SQL Server 7 on Windows 2000 Scan query: LRU (least recently used) does badly when table spills to disk as Stonebraker observed 20 years ago. Multipoint query: Throughput increases with buffer size until all data is accessed from RAM. Database Buffer Size
Scan Performance -- data Settings: lineitem ( L_ORDERKEY, L_PARTKEY , L_SUPPKEY, L_LINENUMBER , L_QUANTITY, L_EXTENDEDPRICE , L_DISCOUNT, L_TAX , L_RETURNFLAG, L_LINESTATUS , L_SHIPDATE, L_COMMITDATE, L_RECEIPTDATE, L_SHIPINSTRUCT , L_SHIPMODE , L_COMMENT ); • 600 000 rows • Lineitem tuples are ~ 160 bytes long • Cold Buffer • Dual Xeon (550MHz,512Kb), 1Gb RAM, Internal RAID controller from Adaptec (80Mb), 4x18Gb drives (10000RPM), Windows 2000.
Scan Performance -- queries Queries: select avg(l_discount) from lineitem;
DB2 UDB v7.1 on Windows 2000 Throughput increases up to a certain point when prefetching size increases. Prefetching
DB2 UDB v7.1 on Windows 2000 Usage factor is the percentage of the page used by tuples and auxilliary data structures (the rest is reserved for future) Scan throughput increases with usage factor. Usage Factor
Outline • Storage Subsystem Components • Moore’s law and consequences • Magnetic disk performances • From SCSI to SAN, NAS and Beyond • Storage virtualization • Tuning the Storage Subsystem • RAID levels • RAID controller cache
Exponential Growth Moore’s law • Every 18 months: • New processing = sum of all existing processing • New storage = sum of all existing storage • 2x / 18 months ~ 100x / 10 years http://www.intel.com/research/silicon/moorespaper.pdf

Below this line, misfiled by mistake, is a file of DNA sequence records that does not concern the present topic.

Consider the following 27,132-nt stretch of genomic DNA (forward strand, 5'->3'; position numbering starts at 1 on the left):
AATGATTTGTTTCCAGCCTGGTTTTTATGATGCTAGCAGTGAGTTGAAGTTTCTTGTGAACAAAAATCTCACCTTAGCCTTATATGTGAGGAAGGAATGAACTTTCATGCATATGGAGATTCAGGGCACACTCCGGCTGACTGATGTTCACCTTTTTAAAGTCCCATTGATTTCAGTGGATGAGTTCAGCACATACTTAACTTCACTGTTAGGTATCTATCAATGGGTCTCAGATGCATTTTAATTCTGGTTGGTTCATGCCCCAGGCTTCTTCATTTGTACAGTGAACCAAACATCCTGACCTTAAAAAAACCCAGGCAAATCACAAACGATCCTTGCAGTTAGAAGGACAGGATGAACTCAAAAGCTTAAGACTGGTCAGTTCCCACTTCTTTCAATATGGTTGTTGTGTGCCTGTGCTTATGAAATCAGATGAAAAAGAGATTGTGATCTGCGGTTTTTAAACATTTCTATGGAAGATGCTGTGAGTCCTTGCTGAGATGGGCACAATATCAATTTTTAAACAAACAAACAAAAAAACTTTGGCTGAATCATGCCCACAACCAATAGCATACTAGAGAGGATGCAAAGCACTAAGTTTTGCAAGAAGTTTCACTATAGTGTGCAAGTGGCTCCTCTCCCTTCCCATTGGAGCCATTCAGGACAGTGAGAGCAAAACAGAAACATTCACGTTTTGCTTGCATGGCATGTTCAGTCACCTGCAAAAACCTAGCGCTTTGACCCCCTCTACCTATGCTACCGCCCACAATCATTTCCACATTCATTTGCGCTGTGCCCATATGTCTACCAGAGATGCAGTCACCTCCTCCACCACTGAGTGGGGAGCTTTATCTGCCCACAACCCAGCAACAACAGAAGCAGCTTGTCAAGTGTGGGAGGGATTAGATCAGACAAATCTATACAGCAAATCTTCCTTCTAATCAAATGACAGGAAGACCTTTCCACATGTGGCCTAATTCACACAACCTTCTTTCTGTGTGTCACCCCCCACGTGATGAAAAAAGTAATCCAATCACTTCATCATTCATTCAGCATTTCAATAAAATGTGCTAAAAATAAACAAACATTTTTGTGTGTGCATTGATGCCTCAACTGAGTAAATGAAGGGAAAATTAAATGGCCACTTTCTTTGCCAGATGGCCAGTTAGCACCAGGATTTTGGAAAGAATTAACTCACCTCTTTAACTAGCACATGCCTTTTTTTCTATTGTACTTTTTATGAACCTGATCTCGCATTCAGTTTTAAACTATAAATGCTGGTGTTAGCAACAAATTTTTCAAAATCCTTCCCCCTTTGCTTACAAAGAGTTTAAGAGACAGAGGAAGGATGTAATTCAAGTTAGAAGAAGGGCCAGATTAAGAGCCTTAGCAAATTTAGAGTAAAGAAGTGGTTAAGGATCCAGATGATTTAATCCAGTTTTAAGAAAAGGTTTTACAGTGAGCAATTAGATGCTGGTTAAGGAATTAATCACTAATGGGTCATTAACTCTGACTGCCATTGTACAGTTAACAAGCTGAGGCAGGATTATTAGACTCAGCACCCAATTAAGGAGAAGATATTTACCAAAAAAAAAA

Consequences of “Moore’s law” • Over the last decade: • 10x better access time • 10x more bandwidth • 100x more capacity • 4000x lower media price • Scan takes 10x longer (3 min vs 45 min) • Data on disk is accessed 25x less often (on average)
Memory Hierarchy Access Time Price $/ Mb 1 ns Processor cache 100 x10 RAM/flash 10 6 0.2 x10 Disks 0.2 (nearline) 10 Tapes / Optical Disks x10
1956: IBM (RAMAC) first disk drive 5 Mb – 0.002 Mb/in235000$/year9 Kb/sec 1980: SEAGATE first 5.25’’ disk drive 5 Mb – 1.96 Mb/in2625 Kb/sec 1999: IBM MICRODRIVE first 1’’ disk drive340Mb 6.1 MB/sec tracks spindle platter read/write head actuator disk arm Controller disk interface Magnetic Disks
Access Time (2001) Controller overhead (0.2 ms) Seek Time (4 to 9 ms) Rotational Delay (2 to 6 ms) Read/Write Time (10 to 500 KB/ms) Disk Interface IDE (16 bits, Ultra DMA - 25 MHz) SCSI: width (narrow 8 bits vs. wide 16 bits) - frequency (Ultra3 - 80 MHz). http://www.pcguide.com/ref/hdd/ Magnetic Disks
RAID Levels • RAID 0: striping (no redundancy) • RAID 1: mirroring (2 disks) • RAID 5: parity checking • Read: stripes read from multiple disks (in parallel) • Write: 2 reads + 2 writes • RAID 10: striping and mirroring • Software vs. Hardware RAID: • Software RAID: run on the server’s CPU • Hardware RAID: run on the RAID controller’s CPU